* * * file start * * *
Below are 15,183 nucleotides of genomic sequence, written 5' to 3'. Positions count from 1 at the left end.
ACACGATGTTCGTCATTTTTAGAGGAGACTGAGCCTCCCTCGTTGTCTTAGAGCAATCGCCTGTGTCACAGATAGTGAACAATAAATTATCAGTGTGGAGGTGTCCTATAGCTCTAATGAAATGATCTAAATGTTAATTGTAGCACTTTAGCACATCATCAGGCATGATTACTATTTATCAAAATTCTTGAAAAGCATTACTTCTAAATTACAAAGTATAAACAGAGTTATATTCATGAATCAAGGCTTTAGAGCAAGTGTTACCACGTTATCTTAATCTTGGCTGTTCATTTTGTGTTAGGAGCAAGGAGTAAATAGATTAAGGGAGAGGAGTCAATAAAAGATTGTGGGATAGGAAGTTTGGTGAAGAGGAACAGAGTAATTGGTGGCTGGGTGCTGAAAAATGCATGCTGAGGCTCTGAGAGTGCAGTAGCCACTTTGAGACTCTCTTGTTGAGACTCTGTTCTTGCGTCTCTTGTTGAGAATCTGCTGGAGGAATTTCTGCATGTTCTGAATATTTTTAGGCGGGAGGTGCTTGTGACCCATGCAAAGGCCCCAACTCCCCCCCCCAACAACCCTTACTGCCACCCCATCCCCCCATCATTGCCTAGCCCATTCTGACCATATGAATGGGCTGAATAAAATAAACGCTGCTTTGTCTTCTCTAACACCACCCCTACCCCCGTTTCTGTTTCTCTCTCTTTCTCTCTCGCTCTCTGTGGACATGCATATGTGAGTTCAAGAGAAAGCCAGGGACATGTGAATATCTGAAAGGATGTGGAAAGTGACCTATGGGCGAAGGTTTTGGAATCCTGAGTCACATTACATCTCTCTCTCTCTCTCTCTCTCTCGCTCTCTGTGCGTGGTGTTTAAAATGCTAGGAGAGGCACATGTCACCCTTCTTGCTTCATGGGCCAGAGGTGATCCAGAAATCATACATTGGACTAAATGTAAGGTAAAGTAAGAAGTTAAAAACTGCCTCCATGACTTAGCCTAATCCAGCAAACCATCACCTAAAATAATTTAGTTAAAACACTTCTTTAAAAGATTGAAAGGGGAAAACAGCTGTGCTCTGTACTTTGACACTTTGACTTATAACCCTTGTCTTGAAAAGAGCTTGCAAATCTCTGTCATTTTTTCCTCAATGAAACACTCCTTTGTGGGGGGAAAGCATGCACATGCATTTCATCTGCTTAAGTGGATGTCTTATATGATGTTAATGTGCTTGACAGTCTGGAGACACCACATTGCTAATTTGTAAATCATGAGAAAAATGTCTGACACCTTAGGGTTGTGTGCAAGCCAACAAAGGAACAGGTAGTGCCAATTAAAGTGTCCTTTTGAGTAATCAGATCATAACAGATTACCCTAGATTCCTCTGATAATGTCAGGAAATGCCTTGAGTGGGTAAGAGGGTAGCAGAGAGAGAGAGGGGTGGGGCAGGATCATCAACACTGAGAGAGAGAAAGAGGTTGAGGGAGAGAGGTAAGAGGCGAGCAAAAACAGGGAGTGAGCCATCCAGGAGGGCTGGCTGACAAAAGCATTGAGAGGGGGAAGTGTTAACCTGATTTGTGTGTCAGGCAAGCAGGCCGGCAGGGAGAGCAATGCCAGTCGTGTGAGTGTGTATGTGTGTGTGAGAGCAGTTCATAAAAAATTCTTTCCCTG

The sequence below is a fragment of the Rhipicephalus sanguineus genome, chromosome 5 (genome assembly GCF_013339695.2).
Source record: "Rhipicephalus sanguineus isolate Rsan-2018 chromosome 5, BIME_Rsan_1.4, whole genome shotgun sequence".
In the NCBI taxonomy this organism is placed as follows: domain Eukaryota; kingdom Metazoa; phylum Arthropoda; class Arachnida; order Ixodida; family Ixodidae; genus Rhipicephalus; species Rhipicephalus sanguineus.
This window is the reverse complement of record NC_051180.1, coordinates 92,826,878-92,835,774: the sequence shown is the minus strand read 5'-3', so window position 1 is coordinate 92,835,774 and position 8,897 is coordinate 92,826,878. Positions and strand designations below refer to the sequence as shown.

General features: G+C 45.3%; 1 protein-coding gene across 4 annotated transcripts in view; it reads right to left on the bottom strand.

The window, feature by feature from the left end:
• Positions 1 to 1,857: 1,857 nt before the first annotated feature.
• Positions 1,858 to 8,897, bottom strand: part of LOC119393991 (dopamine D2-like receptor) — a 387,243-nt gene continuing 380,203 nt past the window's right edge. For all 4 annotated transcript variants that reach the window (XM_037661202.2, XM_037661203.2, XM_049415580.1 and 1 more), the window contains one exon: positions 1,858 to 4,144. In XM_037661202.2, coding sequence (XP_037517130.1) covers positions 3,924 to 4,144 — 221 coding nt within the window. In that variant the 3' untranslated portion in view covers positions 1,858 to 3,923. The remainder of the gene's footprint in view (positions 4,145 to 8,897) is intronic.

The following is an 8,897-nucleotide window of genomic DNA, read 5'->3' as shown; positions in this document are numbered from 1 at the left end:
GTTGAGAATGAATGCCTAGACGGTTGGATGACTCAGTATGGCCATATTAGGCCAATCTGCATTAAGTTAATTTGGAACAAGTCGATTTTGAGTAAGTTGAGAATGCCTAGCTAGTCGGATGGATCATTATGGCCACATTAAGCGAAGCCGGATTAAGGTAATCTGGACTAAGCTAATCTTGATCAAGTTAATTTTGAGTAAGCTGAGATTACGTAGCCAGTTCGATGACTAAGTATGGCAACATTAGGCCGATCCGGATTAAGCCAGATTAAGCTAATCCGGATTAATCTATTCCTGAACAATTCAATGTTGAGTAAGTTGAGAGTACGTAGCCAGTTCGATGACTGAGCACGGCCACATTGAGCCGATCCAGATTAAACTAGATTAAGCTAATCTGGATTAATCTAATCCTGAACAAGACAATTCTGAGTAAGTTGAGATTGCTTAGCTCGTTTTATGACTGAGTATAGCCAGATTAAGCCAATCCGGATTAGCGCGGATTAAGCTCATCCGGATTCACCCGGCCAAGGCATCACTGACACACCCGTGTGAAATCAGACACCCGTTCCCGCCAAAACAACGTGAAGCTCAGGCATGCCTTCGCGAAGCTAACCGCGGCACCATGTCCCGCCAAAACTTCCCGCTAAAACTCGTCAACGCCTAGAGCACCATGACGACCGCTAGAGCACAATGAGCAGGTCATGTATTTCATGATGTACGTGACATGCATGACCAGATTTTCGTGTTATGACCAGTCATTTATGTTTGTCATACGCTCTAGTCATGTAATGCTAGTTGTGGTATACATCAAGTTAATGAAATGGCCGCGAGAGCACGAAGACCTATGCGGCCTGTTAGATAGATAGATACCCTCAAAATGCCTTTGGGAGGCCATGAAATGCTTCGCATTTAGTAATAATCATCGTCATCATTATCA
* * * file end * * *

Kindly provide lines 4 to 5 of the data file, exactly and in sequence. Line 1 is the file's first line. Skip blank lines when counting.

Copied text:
Source record: "Rhipicephalus sanguineus isolate Rsan-2018 chromosome 5, BIME_Rsan_1.4, whole genome shotgun sequence".
In the NCBI taxonomy this organism is placed as follows: domain Eukaryota; kingdom Metazoa; phylum Arthropoda; class Arachnida; order Ixodida; family Ixodidae; genus Rhipicephalus; species Rhipicephalus sanguineus.